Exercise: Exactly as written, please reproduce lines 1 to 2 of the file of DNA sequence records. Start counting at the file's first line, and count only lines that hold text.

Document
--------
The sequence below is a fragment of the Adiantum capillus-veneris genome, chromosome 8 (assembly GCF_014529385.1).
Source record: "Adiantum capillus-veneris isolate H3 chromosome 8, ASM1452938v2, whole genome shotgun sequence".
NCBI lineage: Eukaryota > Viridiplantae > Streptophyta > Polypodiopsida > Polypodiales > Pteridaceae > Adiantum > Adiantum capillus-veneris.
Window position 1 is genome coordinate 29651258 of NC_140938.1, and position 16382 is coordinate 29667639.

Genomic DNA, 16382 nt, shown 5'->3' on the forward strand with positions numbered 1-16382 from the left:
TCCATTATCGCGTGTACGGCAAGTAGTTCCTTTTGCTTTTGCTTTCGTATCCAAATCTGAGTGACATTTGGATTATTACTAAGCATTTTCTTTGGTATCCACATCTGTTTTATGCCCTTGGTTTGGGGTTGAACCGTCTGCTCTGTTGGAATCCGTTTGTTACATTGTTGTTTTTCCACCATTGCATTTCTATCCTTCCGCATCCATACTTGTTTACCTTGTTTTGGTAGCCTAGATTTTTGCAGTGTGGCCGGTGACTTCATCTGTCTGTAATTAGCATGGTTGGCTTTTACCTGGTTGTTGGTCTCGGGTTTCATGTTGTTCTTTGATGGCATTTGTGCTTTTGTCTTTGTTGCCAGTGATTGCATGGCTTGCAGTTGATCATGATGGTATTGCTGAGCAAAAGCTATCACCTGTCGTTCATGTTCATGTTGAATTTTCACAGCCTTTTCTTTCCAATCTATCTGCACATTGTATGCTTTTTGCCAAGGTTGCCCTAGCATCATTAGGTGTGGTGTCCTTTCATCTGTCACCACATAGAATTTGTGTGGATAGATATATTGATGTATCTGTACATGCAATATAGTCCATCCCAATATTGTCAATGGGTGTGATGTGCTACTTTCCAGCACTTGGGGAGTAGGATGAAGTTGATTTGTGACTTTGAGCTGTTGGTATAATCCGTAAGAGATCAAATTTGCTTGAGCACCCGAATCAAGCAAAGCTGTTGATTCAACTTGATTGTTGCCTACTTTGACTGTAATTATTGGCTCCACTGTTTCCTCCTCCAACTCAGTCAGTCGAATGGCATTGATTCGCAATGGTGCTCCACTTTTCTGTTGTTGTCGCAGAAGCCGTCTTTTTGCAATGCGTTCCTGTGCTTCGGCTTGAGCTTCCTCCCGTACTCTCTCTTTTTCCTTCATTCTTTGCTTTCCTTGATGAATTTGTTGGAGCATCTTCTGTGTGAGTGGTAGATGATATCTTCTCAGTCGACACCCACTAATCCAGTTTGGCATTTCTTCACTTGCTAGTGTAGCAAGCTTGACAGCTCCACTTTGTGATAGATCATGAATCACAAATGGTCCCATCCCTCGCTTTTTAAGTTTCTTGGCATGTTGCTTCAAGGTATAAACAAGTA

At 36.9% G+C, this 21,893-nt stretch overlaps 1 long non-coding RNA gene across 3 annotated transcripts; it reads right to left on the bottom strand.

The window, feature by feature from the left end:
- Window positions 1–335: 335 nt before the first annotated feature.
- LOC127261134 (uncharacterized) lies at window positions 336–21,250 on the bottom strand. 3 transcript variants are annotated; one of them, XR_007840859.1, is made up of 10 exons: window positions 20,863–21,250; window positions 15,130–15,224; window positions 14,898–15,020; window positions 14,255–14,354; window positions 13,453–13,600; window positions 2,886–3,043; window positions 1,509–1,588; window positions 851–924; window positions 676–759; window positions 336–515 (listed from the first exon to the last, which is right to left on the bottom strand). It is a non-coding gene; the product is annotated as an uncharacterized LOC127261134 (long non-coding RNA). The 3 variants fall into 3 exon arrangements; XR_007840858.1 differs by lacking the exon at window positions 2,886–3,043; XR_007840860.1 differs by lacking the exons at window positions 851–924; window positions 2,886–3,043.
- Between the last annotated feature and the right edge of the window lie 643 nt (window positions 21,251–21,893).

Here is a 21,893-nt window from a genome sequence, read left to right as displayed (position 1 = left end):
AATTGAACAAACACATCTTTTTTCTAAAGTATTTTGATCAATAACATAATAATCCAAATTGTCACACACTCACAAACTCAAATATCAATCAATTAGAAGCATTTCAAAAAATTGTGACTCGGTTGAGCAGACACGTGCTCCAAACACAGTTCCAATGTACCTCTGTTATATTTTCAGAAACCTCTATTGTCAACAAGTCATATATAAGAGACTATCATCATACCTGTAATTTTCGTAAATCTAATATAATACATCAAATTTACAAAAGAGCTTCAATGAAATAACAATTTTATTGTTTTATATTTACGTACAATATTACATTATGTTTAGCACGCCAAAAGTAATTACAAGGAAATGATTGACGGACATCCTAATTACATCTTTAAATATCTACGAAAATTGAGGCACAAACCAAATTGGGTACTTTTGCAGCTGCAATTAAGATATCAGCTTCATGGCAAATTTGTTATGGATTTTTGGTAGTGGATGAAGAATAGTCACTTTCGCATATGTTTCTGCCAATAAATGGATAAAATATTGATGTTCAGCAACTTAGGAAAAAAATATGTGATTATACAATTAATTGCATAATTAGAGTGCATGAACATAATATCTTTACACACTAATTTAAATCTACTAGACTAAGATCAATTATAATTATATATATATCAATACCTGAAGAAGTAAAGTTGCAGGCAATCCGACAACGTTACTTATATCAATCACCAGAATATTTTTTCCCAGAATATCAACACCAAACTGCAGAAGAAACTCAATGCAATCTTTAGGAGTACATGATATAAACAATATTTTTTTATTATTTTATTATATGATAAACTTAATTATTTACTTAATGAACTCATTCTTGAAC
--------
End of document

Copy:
The sequence below is a fragment of the Adiantum capillus-veneris genome, chromosome 8 (assembly GCF_014529385.1).
Source record: "Adiantum capillus-veneris isolate H3 chromosome 8, ASM1452938v2, whole genome shotgun sequence".